Nahapetov Friendship FoundationIt all began in 1993… Rodion and Natasha’s lives took an unexpected turn when late one evening, Rodion received a call from a desperate father in Russia.

His eight-month-old daughter (Anna) was suffering from a life-threatening congenital heart defect. This phone call was a desperate attempt to try and save his daughter. The father had seen Rodion portraying heroic roles in his films. He was hoping Rodion would be a hero in real life and help save his child.

Ironically, Rodion had suffered with a congenital heart disease as a child. When he heard this man’s plea for help, he instinctively responded.

Natasha ShliapnikoffNatasha contacted Dr. Taro Yokoyama at St. Vincent’s Medical Center and explained the child needed immediate help but this type of surgery was not available in Russia. Dr. Yokoyama, with the help of his wife Rita and his cardiac team, agreed to help Anna. The little girl was saved while triggering a miraculous chain of events that changed Anna and Rodion’s lives forever.

The news of Anna's surgery began a wave of calls from Russian parents whose children were dying from congenital heart disease.

Anna’s new life resulted in the birth of the nonprofit Nahapetov Friendship Foundation (NFF). The NFF is a cooperative effort between Americans and Russians working toward saving the lives of children who could not receive the medical care in the former Soviet Union. The majority of these children would have died before reaching their first birthday.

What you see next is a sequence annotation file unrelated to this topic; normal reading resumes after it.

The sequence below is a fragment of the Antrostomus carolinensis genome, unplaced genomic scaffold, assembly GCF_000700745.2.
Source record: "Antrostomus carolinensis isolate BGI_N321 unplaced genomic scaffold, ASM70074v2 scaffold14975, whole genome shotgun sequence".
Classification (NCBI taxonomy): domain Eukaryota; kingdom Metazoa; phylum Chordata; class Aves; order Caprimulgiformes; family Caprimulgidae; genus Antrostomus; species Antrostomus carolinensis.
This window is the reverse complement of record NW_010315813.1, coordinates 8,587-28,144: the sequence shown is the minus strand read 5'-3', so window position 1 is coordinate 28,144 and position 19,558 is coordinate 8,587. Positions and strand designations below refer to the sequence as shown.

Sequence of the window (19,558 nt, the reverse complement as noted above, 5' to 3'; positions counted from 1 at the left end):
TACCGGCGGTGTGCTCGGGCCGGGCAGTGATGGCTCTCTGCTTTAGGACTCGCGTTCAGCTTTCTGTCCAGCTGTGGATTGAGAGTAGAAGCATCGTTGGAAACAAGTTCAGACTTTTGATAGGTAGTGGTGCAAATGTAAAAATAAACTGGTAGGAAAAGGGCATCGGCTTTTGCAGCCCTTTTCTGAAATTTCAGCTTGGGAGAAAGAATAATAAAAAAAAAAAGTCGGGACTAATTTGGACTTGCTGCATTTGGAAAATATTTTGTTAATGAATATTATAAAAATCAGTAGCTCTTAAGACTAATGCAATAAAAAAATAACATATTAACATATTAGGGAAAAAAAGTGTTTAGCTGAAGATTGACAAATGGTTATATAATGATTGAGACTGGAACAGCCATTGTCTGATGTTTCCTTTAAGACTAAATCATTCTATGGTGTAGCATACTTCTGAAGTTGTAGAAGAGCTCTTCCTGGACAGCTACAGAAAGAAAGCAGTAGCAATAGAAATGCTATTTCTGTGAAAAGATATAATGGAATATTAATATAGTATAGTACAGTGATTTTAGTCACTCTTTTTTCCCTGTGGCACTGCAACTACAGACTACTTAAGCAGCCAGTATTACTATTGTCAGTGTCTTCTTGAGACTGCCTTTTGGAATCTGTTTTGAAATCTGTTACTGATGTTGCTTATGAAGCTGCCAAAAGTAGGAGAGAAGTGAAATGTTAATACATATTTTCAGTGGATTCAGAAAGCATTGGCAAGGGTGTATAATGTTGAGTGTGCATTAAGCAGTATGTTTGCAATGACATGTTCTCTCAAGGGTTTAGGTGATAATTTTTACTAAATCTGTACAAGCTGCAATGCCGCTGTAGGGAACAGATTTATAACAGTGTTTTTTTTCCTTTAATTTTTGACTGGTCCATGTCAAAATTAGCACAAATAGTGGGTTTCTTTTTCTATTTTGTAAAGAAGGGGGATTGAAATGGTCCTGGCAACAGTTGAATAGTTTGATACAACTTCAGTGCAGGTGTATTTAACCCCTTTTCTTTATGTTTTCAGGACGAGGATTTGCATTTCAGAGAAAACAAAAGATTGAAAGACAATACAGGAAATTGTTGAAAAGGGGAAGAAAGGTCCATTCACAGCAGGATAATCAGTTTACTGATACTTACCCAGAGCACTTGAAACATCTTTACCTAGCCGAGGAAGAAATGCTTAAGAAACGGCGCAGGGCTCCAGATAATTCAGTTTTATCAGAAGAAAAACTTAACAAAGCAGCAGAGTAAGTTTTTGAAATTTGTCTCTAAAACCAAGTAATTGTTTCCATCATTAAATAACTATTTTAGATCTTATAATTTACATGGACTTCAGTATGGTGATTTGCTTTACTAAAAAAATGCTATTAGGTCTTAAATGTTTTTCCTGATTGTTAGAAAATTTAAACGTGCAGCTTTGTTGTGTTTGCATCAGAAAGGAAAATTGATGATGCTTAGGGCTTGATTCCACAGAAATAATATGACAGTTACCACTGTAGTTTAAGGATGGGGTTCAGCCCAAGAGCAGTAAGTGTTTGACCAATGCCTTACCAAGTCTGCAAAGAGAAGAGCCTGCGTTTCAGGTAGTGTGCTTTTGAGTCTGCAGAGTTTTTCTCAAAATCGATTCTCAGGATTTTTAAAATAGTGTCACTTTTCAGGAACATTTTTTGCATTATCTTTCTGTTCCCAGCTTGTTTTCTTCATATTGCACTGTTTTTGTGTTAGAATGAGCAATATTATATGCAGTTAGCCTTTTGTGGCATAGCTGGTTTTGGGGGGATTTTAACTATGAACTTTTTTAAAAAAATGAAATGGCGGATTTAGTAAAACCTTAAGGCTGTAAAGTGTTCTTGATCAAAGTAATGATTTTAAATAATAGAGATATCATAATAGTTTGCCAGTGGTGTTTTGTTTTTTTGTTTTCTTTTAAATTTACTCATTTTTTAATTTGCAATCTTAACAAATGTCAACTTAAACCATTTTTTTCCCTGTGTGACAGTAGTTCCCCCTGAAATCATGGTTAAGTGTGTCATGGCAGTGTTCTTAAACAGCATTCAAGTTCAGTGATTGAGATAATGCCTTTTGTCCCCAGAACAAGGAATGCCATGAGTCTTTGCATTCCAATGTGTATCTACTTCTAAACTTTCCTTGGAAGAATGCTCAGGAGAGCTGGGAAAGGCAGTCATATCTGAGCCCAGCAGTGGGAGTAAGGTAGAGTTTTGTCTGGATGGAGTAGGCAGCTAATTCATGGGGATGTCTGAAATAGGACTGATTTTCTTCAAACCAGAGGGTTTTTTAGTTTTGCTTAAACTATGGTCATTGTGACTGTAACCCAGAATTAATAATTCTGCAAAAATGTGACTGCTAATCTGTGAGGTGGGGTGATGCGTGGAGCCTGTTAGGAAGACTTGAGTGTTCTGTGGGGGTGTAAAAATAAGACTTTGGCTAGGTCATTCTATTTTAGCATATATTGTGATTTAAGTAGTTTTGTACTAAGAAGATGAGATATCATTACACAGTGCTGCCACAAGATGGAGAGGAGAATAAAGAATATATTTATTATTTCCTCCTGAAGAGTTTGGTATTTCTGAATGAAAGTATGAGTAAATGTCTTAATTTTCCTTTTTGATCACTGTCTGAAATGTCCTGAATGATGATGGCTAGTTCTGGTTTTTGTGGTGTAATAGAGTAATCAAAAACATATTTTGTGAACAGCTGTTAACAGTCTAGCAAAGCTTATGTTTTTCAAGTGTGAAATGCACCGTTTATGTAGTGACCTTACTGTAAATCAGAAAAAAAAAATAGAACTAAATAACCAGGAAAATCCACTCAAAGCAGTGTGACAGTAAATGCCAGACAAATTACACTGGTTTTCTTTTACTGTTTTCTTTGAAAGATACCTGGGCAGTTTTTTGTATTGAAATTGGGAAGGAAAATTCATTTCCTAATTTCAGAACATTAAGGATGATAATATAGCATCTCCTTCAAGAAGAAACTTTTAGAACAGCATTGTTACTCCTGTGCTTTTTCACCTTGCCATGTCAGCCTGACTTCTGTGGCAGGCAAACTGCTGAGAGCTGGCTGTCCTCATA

Nahapetov Friendship FoundationRodion and Natasha dedicated themselves to this catastrophic medical problem. They took several leading American cardiac specialists to Moscow, St. Petersburg and Kazan. They organized several seminars and lectures enabling the American and Russian doctors to communicate on vital medical information.

Nahapetov Friendship FoundationNatasha and Rodion spent many hours with the parents and their children trying to gain a more in depth understanding of their situations and how they could be of assistance.

In 1995, Rodion and Natasha organized a top cardiac team of specialists from Stanford University Medical Center. Heart surgeon Bruce Reitz headed this 25-person, fully integrated medical team. Their mission took them to Kazan where they performed 32 open-heart surgeries and diagnosed more than 200 additional children for future treatments

Фонда Дружбы НахапетоваApproximately 10 tons of essential medical equipment and supplies were airlifted to Russia through the efforts of Stanford and The Nahapetov Friendship Foundation. The Russian and American doctors worked side-by-side giving a second chance to children with life-threatening heart conditions. They formed professional friendships that have lasted to this day.

Three years later the Nahapetov Friendship Foundation took another team of cardiac specialists from UCLA Medical Center to Russia. Notable heart surgeon, Hillel Laks, headed this team. They traveled to the Bakulev Heart Institute in Moscow where they performed surgeries on neonates (newborns). This collaborative effort resulted in saving precious new lives while aiding the training of Russian doctors.

Фонда Дружбы НахапетоваThe surgeries performed by Dr. Laks were shown to all Russian hospital staff specializing in heart surgeries. Dr. Leo Bokeria of the Bakulev Center praised the high quality and expertise of the American team from UCLA.